- the provision of assistance necessary for the maintenance and safety of existing capabilities within the EU;
- the sale etc. of goods intended for the aeronautics and space industry, or the related provision of technical and financial assistance for non-military use and for a non-military user; and
- the provision of technical and financial assistance for maintenance and safety of existing civil nuclear capabilities within the EU, for non-military use and for a non-military user.
Regulation 833/2014 introduced a licensing requirement for the sale, supply, transfer or export of certain goods and technology used in the oil industry and provided that licences would not be granted in relation to deep water oil exploration and production, Arctic oil exploration and production or shale oil projects in Russia ("Prohibited Projects"). Regulation 960/2014 prohibits the provision of certain services necessary for Prohibited Projects, namely: drilling, well testing, logging and completion services and the supply of specialised floating vessels. There are exceptions in respect of the execution of contracts or framework agreements concluded before 12 September 2014 and services that are necessary for the urgent prevention or mitigation of an event likely to have a serious and significant impact on human health and safety or the environment.
Finally, the EU has expanded the existing prohibition on providing financing or financial assistance in relation to items on the Common Military List to include the provision of insurance or reinsurance.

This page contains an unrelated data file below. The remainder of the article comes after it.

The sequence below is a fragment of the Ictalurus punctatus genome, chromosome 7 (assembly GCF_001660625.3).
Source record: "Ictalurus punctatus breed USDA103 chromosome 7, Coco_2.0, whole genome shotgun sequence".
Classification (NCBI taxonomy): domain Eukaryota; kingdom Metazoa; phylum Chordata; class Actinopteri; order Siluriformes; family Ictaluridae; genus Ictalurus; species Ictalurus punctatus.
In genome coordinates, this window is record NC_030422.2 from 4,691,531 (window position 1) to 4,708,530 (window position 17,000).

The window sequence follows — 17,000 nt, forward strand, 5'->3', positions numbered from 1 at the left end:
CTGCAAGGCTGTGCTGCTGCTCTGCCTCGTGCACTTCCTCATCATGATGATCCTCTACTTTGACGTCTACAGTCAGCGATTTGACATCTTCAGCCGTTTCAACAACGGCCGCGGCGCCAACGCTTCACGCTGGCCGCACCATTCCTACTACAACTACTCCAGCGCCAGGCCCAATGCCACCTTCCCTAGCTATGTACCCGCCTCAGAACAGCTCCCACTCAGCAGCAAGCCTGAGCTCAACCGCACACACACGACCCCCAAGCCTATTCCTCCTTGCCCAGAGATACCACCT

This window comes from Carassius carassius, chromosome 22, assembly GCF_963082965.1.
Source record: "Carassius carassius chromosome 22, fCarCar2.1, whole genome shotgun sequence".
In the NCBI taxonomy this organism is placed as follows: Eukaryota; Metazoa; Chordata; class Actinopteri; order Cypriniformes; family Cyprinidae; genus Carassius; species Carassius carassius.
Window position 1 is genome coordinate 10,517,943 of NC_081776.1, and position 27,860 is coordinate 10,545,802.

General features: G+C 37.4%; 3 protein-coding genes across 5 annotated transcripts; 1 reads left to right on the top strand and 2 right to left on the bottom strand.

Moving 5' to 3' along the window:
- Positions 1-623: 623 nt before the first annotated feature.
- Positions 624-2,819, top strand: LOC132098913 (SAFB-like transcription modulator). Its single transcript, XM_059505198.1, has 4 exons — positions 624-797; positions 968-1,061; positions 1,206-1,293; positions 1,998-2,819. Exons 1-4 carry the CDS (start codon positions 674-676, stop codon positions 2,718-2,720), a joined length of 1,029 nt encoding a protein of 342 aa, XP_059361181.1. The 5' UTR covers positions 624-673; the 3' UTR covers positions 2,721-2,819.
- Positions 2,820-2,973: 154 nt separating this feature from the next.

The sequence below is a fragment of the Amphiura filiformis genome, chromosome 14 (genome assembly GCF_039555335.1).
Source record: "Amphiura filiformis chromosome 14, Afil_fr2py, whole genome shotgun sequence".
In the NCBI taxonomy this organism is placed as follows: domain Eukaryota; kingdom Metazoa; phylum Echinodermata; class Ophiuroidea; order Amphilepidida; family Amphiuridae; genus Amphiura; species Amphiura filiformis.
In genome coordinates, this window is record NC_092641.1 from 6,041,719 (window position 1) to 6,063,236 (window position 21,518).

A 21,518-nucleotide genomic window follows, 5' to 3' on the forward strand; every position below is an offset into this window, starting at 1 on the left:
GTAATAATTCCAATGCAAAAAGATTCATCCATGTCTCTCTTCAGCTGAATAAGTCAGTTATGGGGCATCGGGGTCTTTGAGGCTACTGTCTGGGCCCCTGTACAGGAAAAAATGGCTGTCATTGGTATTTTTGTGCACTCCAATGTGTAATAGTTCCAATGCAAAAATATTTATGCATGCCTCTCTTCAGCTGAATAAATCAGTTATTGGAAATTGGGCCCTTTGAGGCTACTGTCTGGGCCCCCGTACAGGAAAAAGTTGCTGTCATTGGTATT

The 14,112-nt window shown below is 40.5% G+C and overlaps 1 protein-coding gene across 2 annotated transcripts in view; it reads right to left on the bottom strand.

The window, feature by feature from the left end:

In the UK, the Export Control Organisation has issued a Notice to Exporters summarising these developments.
All the restrictions in Regulation 960/2014 came into force immediately upon publication in the EU Official Journal on 12 September 2014.
5. Additional asset freeze designations
The EU published further measures on 12 September 2014, relating to the existing asset freeze in respect of Ukraine. Council Decision 2014/658/CFSP announces an expansion of the existing asset freeze (originally enacted by Council Decision 201/145/CFSP and Regulation 269/2014), expanding the grounds for designation to cover "natural or legal persons, entities or bodies conducting transactions with the separatist groups in the Donbass region of Ukraine". This expansion was implemented in Regulation 959/2014.
Council Decision 2014/658/CFSP goes on to name an additional 24 individuals as subject to the EU asset freeze. These individuals are also listed in Regulation 961/2014 and include leading figures in separatist groups, Crimean and Russian officials and Russian military figures. The named individuals are also subject to an EU travel ban.
As with the sectoral sanctions referred to above, these measures came into effect on publication in the EU Official Journal on 12 September 2014.
6. New UK Export Control Order
Further to our previous briefing, the UK has made it a criminal offence for UK persons to breach the "tier 3" EU trade sanctions in respect of Russia and Crimea that were announced in July. The Export Control (Russia, Crimea and Sevastopol Sanctions) Order 2014 (the "2014 Order") comes into force on 26 September 2014 and imposes criminal penalties for breach of Regulation 833/2014 (the "Russia Sanctions Regulation") and Regulation 692/2014 (as amended by Regulation No 825/2014) (the “Crimea and Sevastopol Regulation”).
With regard to the Russian Sanctions Regulation, it is a criminal offence to:
- sell, supply etc. dual-use goods or technology to Russia for military end use or provide related technical, brokering or financial assistance (without a licence);